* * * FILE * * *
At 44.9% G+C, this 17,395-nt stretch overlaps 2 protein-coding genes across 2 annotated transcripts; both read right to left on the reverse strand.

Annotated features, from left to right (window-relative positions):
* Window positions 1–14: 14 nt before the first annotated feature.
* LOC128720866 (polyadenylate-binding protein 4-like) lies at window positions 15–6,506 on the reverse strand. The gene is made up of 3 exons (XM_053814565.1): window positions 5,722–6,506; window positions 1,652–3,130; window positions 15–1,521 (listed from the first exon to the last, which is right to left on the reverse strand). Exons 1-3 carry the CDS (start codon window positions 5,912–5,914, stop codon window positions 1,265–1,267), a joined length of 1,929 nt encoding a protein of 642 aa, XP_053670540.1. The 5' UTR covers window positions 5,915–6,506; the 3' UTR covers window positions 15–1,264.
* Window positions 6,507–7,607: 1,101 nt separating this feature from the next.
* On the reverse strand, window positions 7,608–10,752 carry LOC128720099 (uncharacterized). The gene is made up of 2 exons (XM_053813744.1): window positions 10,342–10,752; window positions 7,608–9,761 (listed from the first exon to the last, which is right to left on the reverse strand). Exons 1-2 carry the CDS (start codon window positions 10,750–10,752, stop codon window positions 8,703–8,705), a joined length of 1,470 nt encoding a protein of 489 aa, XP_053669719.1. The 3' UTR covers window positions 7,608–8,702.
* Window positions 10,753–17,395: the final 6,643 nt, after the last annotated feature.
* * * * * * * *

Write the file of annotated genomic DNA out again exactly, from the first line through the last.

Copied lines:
At 44.9% G+C, this 17,395-nt stretch overlaps 2 protein-coding genes across 2 annotated transcripts; both read right to left on the reverse strand.

Annotated features, from left to right (window-relative positions):
* Window positions 1–14: 14 nt before the first annotated feature.
* LOC128720866 (polyadenylate-binding protein 4-like) lies at window positions 15–6,506 on the reverse strand. The gene is made up of 3 exons (XM_053814565.1): window positions 5,722–6,506; window positions 1,652–3,130; window positions 15–1,521 (listed from the first exon to the last, which is right to left on the reverse strand). Exons 1-3 carry the CDS (start codon window positions 5,912–5,914, stop codon window positions 1,265–1,267), a joined length of 1,929 nt encoding a protein of 642 aa, XP_053670540.1. The 5' UTR covers window positions 5,915–6,506; the 3' UTR covers window positions 15–1,264.
* Window positions 6,507–7,607: 1,101 nt separating this feature from the next.
* On the reverse strand, window positions 7,608–10,752 carry LOC128720099 (uncharacterized). The gene is made up of 2 exons (XM_053813744.1): window positions 10,342–10,752; window positions 7,608–9,761 (listed from the first exon to the last, which is right to left on the reverse strand). Exons 1-2 carry the CDS (start codon window positions 10,750–10,752, stop codon window positions 8,703–8,705), a joined length of 1,470 nt encoding a protein of 489 aa, XP_053669719.1. The 3' UTR covers window positions 7,608–8,702.
* Window positions 10,753–17,395: the final 6,643 nt, after the last annotated feature.